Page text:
Child custody and support arrangements are two of the most complex matters in a South Carolina divorce case. If you and your spouse do not agree on childcare arrangements, the issue will go to a judge. Judges in Fort Mill will look at one main thing when deciding on a child support agreement: what is in the best interests of the child. The decision will also involve many other factors, including both parents’ incomes.
To learn more about this speak to a Fort Mill child custody lawyer.
How Do the Courts Calculate Child Support?
The point of child support is to provide the children of a divorce with the same quality of living they enjoyed prior to the split. It is not to bankrupt or punish one parent. The paying parent is typically the one who makes more than the other parent, and/or who does not have primary custody. The non-custodial parent’s income is the main factor in child support arrangements.
A judge will only order a support amount the paying parent can reasonably afford, based on a number of different factors.
- Gross monthly income of the custodial and non-custodial parent
- Amount for daycare
- Price of group health insurance
- Amount of parenting time each parent has with the child
Once the courts issue a child support order, the paying parent must comply, or else the court will hold the parent in contempt. This could result in fines, penalties, and even jail time. The paying parent may request support modification if the parent loses his or her job or gets a demotion, but the courts will only grant a modification request if the parent has a legitimate reason for the loss of income, such as a disability. If the parent misses child support payments, he or she could face a wage garnishment order.
Is Child Support Automatically Garnished?
A family law judge may order wage garnishment if a parent is in arrears of child support payments for too long. Refusing to pay child support could lead to wage garnishment in South Carolina, which means the child support payments will be automatically taken out of your wages before you are paid.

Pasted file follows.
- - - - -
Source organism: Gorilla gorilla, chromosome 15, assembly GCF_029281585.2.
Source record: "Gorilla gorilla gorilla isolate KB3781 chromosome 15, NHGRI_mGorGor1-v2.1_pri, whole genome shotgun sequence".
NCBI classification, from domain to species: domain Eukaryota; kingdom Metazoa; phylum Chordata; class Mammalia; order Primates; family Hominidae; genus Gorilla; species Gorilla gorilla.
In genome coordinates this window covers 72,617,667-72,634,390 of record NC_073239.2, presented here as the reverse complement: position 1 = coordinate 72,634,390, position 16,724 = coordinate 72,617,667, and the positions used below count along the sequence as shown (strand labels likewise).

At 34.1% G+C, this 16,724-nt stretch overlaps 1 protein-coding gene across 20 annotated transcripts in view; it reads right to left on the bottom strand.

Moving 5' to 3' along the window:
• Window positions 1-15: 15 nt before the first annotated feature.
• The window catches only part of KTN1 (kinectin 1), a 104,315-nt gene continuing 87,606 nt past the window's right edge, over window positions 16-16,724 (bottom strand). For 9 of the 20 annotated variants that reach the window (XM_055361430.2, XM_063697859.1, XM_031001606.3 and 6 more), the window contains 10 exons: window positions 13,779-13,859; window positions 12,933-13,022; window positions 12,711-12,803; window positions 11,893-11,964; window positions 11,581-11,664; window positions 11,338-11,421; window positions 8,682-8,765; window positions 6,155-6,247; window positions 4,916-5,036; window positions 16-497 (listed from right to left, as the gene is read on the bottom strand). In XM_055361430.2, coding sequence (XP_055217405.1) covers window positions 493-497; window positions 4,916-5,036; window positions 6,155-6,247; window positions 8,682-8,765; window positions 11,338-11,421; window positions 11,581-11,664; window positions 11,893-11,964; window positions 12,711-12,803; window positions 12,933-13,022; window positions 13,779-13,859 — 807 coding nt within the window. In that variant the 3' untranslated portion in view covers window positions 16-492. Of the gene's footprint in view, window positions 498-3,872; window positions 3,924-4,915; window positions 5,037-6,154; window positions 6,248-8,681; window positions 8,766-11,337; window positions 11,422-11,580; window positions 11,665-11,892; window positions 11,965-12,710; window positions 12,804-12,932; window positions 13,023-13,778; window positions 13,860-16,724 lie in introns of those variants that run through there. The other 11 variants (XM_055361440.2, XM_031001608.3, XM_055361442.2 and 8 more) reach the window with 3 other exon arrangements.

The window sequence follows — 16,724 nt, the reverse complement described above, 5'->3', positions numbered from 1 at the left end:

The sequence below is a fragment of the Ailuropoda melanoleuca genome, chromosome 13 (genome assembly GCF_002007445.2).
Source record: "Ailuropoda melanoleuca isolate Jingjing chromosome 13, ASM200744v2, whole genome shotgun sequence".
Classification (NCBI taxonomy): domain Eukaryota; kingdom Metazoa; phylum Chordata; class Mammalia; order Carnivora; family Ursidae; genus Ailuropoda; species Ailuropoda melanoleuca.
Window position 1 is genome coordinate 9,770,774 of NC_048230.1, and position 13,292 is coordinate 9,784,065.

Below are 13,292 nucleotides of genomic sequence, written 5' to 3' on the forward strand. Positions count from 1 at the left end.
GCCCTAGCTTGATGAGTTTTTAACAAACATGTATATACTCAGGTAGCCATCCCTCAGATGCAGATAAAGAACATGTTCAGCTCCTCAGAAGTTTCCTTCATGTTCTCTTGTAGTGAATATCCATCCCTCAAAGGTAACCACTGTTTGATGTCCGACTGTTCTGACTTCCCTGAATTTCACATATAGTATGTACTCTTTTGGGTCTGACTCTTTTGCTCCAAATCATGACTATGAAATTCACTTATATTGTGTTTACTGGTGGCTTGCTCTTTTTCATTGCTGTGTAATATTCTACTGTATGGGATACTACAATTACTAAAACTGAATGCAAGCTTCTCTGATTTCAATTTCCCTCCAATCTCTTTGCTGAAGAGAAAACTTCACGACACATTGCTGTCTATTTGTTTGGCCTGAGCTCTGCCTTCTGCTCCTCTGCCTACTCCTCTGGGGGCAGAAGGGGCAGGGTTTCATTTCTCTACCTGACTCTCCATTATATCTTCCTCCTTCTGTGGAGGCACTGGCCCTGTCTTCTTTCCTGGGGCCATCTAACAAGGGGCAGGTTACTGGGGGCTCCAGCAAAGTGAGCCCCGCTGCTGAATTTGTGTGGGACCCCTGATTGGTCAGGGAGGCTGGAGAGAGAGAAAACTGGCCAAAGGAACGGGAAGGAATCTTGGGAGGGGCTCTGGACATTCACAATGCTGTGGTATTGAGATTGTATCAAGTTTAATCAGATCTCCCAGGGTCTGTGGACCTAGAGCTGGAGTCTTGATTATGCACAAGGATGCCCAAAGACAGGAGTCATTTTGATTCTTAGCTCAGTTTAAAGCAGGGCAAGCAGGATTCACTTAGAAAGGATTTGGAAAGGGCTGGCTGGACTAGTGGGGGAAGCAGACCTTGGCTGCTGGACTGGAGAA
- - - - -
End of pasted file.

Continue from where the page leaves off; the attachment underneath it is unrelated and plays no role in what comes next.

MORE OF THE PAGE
Can Child Support Be Garnished without a Court Order?
Wage garnishment requires a court order. It is a court order for an employer to automatically withhold a portion of a paycheck, to send directly to someone the employee owes. Instead of the full paycheck going to the employee, who can then pay off the institution he or she owes, the money goes straight from the employer to the debtor.
State law does place a limit on how much the courts can garnish a person’s wage for child support. However, the limit is relatively high. Up to 65% of net wages can go toward unpaid child support debt. If you owe money for other reasons besides child support, the maximum caps at just 25% of wages. Child support orders, however, come with higher wage garnishment maximums. The maximum is 50% if you have more than one dependent, but 60% with no other dependents. If you are more than 12 weeks in arrears, however, the courts can take up to 65% of your net wages.
Can You Modify a Child Support Arrangement?
While child support wage garnishment cannot take your entire paycheck, it can take the majority of it. You may be able to fight wage garnishment by filing an official objection. You may object to the payments if the amount of your child support payments will not leave you with enough to live on, or if you believe the amount you owe is incorrect. If you had custody of the child at the time you went into arrears, this is another valid argument for lowering the payment amount.
You may also be able to file a motion for Child Support Modification if a loss of income caused you to miss payments. If you lost your job for an involuntary reason and have not found new work despite a reasonable effort, the courts may agree to either temporarily or permanently modify your original support agreement. Discussing your child support case with a lawyer can help you understand your rights and legal options.